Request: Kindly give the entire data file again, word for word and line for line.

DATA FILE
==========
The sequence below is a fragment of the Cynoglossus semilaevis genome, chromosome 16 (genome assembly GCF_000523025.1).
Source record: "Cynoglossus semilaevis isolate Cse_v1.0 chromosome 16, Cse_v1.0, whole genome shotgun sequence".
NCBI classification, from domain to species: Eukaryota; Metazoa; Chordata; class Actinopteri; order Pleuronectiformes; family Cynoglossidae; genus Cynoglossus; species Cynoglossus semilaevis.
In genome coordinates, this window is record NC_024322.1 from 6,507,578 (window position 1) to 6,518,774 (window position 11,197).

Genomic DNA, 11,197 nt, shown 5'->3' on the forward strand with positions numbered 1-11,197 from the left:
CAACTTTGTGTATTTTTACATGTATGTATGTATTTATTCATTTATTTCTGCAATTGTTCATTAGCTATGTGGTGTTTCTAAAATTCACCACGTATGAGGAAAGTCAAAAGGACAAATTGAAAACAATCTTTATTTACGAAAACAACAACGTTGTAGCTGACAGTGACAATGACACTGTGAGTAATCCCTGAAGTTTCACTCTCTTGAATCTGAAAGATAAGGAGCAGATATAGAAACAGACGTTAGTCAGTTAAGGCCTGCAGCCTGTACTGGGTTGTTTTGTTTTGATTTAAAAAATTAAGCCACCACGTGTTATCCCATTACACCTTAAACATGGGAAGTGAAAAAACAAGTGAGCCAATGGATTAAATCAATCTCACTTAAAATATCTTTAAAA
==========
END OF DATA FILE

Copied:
The sequence below is a fragment of the Cynoglossus semilaevis genome, chromosome 16 (genome assembly GCF_000523025.1).
Source record: "Cynoglossus semilaevis isolate Cse_v1.0 chromosome 16, Cse_v1.0, whole genome shotgun sequence".
NCBI classification, from domain to species: Eukaryota; Metazoa; Chordata; class Actinopteri; order Pleuronectiformes; family Cynoglossidae; genus Cynoglossus; species Cynoglossus semilaevis.
In genome coordinates, this window is record NC_024322.1 from 6,507,578 (window position 1) to 6,518,774 (window position 11,197).

Genomic DNA, 11,197 nt, shown 5'->3' on the forward strand with positions numbered 1-11,197 from the left:
CAACTTTGTGTATTTTTACATGTATGTATGTATTTATTCATTTATTTCTGCAATTGTTCATTAGCTATGTGGTGTTTCTAAAATTCACCACGTATGAGGAAAGTCAAAAGGACAAATTGAAAACAATCTTTATTTACGAAAACAACAACGTTGTAGCTGACAGTGACAATGACACTGTGAGTAATCCCTGAAGTTTCACTCTCTTGAATCTGAAAGATAAGGAGCAGATATAGAAACAGACGTTAGTCAGTTAAGGCCTGCAGCCTGTACTGGGTTGTTTTGTTTTGATTTAAAAAATTAAGCCACCACGTGTTATCCCATTACACCTTAAACATGGGAAGTGAAAAAACAAGTGAGCCAATGGATTAAATCAATCTCACTTAAAATATCTTTAAAA